Surviving Anniversaries and Other Hard Days…
Q: “ How do I navigate the overwhelm that I feel as the anniversary of my loved one’s death approaches?”
A: When we are deeply connected to another and then they are gone, it can be “I don’t want to get out of bed” devastating.
So what do we do on the days when we just wish they were around?
I have experienced this time and time again during the important and sometimes mundane moments of life… when I just wish my mom were there.
It is hard when everything — smells, music, food, places, movies, people — remind you that this person that you love is no longer here to experience life with you. Either the memories are tapping you on the shoulder or you are wishing you knew what it would be like to have that person by your side in this new moment.
Some people even tell me that they feel bad or sad when they feel good. And to that I say, you can honor your loved one and feel connected to them as much if not more when you’re thriving than when you’re just surviving.
Have you ever just wanted to push it down or ignore it? Perhaps you just want to be happy and pretend that things are fine? I HAVE.
However, grief doesn’t like to be ignored; in fact, it wants to be acknowledged.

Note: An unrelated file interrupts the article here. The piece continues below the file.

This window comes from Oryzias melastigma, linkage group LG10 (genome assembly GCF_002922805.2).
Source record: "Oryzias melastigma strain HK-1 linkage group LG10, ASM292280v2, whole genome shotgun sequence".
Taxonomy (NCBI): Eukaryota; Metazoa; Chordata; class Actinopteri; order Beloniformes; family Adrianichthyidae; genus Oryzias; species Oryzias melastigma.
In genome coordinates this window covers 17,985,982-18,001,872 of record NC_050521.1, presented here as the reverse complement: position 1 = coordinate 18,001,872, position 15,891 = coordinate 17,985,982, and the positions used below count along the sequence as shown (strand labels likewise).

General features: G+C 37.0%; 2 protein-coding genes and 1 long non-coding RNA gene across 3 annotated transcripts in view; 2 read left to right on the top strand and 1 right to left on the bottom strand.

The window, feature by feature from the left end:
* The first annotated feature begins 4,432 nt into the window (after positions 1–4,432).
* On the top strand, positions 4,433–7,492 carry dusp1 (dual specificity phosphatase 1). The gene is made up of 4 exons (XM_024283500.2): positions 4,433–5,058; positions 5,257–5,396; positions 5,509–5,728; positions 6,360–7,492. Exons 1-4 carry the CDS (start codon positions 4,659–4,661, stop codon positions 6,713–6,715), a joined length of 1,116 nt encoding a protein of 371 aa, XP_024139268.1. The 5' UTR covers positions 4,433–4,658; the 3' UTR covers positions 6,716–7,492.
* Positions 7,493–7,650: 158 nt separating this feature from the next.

Grief isn’t showing up to be mean or to hurt you, it is showing up to remind us of our loved ones. We grieve because we love and this is a normal and natural reaction to loss.
So what can you do on those especially hard days:
1) Give yourself permission to feel however you are feeling and take a moment to share your truth with someone who is compassionate and non-judgmental; it can be tremendously healing.
2) Share stories and memories. This may bring tears, but it can also bring laughter. We get into trouble when we hold back our tears, hold in our pain, or refuse to feel. These feelings get stuck inside of us and they can manifest in other ways.
3) Do something special to honor your person. Whether it is something that you would have enjoyed doing together or it is something you think they would have liked… set aside time and do it. Depending on you and the activity, you can invite others to participate.
4) Let other people know what is going on for you and what you needso they don’t have to guess. No one can read our minds, and we most likely wouldn’t want them to. When you can, let people know what you want and need from them. If you do or don’t want to talk about it, tell them. If you are struggling with something, share with grace and vulnerability and let them know that they don’t need to fix you.
5) Be kind to yourself. If you aren’t getting what you want from others, set the intention of providing it for yourself.
I honor your courage to heal, live, and thrive in your life after loss.
If you want to learn more about thriving after loss, check out my 7 Days To Thriving Ebook and Mini-Course by clicking the image below.